Policies designed to provide a collective good, such as the maintenance of the natural environment, impose sanctions on those negative external effects linked with individual productive and consumer-related activities which endanger it. While all stand to win from a cleaner environment, the distribution of costs and benefits linked with the provision of the necessary measures is uneven. And it is these interventions, with their distributive effects, which give rise to specific conflicts.
Cleavages and the accommodation of diversity
The interest constellation which evolves from the anticipated costs and benefits of environmental policy is often redistributive and therefore conflictual. Thus, combating industrial pollution implies widely distributed – but relatively small – incremental benefits for the public, and concentrated – but relatively high – ‘lumpy’ costs for industry (Wilson 1980). That is, the beneficiaries of regulatory policy constitute an inclusive group, not easily organised unless a public entrepreneur takes up their cause, whilst the opponents of such measures – the polluters – are, by contrast, an exclusive group, powerful in terms of resources and small in number, and hence better suited to political organisation (Olson 1980).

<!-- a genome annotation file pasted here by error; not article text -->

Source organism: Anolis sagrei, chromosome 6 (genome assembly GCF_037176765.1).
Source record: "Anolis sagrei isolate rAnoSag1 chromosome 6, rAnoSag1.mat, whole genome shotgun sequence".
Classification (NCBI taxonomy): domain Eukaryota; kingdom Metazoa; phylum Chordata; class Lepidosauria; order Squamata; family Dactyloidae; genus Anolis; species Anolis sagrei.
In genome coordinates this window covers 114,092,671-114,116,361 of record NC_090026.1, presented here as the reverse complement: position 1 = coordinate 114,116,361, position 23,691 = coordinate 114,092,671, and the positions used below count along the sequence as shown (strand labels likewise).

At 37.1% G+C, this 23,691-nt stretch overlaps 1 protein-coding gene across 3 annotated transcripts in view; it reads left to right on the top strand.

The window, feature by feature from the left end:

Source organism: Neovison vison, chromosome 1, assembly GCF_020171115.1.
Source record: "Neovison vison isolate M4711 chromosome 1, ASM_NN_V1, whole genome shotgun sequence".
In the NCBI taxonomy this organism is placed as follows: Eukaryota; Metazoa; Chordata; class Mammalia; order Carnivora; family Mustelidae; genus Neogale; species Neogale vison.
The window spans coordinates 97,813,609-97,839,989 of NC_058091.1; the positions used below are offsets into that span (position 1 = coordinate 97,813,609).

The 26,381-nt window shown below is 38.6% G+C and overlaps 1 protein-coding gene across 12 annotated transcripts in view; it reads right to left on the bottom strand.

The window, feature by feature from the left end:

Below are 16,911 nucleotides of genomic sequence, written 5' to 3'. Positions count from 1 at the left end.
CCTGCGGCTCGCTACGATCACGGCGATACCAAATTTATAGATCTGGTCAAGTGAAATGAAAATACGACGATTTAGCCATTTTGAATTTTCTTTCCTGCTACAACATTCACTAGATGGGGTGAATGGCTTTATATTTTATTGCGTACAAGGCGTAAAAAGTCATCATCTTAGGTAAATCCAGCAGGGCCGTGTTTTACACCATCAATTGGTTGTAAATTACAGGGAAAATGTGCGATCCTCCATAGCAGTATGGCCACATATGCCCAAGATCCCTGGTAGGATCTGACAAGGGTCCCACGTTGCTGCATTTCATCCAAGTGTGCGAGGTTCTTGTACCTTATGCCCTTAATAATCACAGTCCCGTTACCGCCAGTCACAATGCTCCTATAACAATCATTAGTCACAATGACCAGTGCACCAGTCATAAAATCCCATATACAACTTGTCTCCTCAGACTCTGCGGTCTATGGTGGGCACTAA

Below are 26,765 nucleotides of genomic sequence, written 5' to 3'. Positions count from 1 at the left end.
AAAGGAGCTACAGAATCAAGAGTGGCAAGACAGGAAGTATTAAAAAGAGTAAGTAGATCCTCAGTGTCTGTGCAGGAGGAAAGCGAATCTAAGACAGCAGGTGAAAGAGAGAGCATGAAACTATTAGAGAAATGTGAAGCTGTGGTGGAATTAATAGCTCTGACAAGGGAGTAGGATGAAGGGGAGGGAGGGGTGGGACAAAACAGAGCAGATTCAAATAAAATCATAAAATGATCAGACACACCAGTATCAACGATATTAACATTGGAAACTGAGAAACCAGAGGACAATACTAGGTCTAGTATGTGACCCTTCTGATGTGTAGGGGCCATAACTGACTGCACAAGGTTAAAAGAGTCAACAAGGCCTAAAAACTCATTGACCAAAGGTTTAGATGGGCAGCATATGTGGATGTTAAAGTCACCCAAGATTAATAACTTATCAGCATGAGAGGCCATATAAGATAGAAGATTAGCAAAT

When it comes to the European regulation of environmental problems we are primarily dealing with those problems of global and border-crossing pollution that cannot be resolved adequately by individual member states. On the one hand, states have a common interest in providing a collective good and in protecting the environment.